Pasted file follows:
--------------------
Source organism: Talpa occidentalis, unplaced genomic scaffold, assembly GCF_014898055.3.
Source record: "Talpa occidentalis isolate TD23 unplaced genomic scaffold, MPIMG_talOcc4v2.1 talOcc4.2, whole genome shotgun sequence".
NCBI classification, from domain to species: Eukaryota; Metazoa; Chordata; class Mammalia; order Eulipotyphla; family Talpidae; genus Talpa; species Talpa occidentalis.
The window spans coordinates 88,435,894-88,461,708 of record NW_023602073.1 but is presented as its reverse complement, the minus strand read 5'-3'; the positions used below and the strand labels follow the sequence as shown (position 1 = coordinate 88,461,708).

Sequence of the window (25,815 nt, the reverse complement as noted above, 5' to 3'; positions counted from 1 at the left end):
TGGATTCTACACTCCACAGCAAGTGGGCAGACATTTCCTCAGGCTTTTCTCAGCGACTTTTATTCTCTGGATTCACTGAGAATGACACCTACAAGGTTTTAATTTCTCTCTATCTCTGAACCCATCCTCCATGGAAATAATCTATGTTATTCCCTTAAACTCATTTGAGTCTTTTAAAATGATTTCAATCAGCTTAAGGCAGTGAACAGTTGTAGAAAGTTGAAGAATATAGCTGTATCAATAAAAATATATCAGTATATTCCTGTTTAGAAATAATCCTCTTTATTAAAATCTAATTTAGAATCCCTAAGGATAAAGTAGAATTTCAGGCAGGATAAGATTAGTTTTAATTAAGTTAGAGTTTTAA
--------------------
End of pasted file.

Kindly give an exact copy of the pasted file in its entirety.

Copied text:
Source organism: Talpa occidentalis, unplaced genomic scaffold, assembly GCF_014898055.3.
Source record: "Talpa occidentalis isolate TD23 unplaced genomic scaffold, MPIMG_talOcc4v2.1 talOcc4.2, whole genome shotgun sequence".
NCBI classification, from domain to species: Eukaryota; Metazoa; Chordata; class Mammalia; order Eulipotyphla; family Talpidae; genus Talpa; species Talpa occidentalis.
The window spans coordinates 88,435,894-88,461,708 of record NW_023602073.1 but is presented as its reverse complement, the minus strand read 5'-3'; the positions used below and the strand labels follow the sequence as shown (position 1 = coordinate 88,461,708).

Sequence of the window (25,815 nt, the reverse complement as noted above, 5' to 3'; positions counted from 1 at the left end):
TGGATTCTACACTCCACAGCAAGTGGGCAGACATTTCCTCAGGCTTTTCTCAGCGACTTTTATTCTCTGGATTCACTGAGAATGACACCTACAAGGTTTTAATTTCTCTCTATCTCTGAACCCATCCTCCATGGAAATAATCTATGTTATTCCCTTAAACTCATTTGAGTCTTTTAAAATGATTTCAATCAGCTTAAGGCAGTGAACAGTTGTAGAAAGTTGAAGAATATAGCTGTATCAATAAAAATATATCAGTATATTCCTGTTTAGAAATAATCCTCTTTATTAAAATCTAATTTAGAATCCCTAAGGATAAAGTAGAATTTCAGGCAGGATAAGATTAGTTTTAATTAAGTTAGAGTTTTAA